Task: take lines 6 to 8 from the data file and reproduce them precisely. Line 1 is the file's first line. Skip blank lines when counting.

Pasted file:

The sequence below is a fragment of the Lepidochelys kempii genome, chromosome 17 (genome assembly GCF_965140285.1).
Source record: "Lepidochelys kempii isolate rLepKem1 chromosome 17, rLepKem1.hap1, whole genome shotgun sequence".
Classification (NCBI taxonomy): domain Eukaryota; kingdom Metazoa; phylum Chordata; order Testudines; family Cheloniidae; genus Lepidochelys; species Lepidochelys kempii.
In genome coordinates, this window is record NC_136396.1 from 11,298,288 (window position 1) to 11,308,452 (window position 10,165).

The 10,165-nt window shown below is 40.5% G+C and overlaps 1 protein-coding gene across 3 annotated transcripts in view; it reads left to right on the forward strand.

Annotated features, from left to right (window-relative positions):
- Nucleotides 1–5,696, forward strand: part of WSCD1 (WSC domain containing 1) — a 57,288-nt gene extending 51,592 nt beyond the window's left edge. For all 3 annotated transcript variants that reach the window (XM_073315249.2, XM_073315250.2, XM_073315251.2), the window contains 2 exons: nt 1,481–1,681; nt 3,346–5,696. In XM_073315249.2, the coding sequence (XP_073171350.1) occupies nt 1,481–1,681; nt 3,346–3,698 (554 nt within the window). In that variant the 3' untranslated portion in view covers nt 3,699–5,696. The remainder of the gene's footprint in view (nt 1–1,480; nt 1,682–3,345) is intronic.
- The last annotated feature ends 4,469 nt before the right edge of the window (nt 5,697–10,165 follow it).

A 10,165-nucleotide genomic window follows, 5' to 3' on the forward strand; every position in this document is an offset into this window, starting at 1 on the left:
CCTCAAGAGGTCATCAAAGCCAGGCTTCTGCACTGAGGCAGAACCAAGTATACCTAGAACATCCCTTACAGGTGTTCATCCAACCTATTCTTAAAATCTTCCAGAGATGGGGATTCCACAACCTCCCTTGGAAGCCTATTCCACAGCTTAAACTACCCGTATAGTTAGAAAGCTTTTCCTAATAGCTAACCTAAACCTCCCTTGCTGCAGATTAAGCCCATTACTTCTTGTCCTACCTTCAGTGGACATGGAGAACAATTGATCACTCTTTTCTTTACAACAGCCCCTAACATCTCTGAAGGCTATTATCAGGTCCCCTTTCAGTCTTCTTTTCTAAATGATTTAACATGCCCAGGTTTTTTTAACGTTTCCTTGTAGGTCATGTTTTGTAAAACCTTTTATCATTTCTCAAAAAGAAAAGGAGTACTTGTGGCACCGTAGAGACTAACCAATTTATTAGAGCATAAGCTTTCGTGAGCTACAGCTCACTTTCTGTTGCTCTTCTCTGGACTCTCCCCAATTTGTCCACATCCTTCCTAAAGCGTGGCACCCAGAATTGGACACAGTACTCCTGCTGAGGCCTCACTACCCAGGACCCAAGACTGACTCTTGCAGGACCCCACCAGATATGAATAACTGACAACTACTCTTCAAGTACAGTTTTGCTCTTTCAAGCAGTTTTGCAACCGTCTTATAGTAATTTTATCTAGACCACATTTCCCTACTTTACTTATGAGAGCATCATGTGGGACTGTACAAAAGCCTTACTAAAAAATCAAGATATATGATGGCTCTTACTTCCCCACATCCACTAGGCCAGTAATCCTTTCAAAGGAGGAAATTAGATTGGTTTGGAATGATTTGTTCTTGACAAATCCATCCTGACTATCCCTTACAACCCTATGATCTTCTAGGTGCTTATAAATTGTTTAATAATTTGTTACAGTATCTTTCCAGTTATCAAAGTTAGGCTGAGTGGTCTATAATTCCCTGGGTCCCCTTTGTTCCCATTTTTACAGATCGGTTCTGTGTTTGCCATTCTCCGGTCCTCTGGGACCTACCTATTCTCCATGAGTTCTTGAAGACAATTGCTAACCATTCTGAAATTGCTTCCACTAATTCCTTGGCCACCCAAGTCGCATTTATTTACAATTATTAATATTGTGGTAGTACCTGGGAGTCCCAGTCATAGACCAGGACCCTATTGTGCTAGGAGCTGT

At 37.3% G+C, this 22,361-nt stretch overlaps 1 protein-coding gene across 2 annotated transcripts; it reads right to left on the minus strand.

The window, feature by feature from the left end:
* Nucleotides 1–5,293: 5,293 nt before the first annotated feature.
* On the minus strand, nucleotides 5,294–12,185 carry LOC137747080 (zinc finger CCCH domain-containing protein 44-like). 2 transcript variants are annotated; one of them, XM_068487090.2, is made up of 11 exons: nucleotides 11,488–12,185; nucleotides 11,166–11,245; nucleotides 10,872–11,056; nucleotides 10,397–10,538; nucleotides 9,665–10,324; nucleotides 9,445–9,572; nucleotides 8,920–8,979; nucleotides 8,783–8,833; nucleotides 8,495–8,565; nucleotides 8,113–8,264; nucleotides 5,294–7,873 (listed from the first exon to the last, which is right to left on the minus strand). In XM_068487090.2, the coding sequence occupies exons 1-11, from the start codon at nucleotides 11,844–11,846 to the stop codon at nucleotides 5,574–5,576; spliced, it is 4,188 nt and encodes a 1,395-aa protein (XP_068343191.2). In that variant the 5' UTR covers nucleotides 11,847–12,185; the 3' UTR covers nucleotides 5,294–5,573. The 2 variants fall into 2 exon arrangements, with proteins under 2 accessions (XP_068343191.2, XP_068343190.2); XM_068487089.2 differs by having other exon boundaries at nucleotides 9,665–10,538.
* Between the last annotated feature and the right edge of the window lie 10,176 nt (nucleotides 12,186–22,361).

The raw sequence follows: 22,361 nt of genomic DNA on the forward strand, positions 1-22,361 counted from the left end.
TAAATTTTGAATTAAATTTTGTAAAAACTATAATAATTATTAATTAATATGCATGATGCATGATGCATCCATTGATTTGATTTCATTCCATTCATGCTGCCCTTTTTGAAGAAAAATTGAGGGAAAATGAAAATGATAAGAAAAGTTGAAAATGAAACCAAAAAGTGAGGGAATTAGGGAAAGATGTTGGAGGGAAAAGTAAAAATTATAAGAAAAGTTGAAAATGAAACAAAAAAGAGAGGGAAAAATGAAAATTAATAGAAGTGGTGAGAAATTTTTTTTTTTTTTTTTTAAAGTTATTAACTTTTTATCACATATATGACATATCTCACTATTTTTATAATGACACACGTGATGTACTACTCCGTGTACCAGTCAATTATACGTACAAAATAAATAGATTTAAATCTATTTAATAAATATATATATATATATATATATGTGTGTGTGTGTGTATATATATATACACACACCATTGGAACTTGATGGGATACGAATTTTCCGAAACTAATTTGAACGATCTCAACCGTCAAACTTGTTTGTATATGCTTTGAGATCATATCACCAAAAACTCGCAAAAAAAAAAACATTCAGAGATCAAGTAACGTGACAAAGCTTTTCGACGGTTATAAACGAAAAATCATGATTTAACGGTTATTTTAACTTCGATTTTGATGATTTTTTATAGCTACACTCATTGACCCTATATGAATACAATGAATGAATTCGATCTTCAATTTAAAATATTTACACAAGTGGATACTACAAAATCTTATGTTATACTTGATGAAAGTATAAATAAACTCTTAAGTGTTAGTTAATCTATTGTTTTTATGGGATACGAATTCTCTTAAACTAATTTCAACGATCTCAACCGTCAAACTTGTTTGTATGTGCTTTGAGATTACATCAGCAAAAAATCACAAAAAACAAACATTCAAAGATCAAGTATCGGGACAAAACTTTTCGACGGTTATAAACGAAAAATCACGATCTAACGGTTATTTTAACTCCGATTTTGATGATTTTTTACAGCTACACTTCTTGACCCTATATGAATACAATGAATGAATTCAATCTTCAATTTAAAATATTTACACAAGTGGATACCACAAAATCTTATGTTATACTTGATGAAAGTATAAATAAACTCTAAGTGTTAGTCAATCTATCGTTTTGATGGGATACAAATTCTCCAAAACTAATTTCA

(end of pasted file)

Annotated features, from left to right (window-relative positions):
- Nucleotides 1–5,696, forward strand: part of WSCD1 (WSC domain containing 1) — a 57,288-nt gene extending 51,592 nt beyond the window's left edge. For all 3 annotated transcript variants that reach the window (XM_073315249.2, XM_073315250.2, XM_073315251.2), the window contains 2 exons: nt 1,481–1,681; nt 3,346–5,696. In XM_073315249.2, the coding sequence (XP_073171350.1) occupies nt 1,481–1,681; nt 3,346–3,698 (554 nt within the window). In that variant the 3' untranslated portion in view covers nt 3,699–5,696. The remainder of the gene's footprint in view (nt 1–1,480; nt 1,682–3,345) is intronic.
- The last annotated feature ends 4,469 nt before the right edge of the window (nt 5,697–10,165 follow it).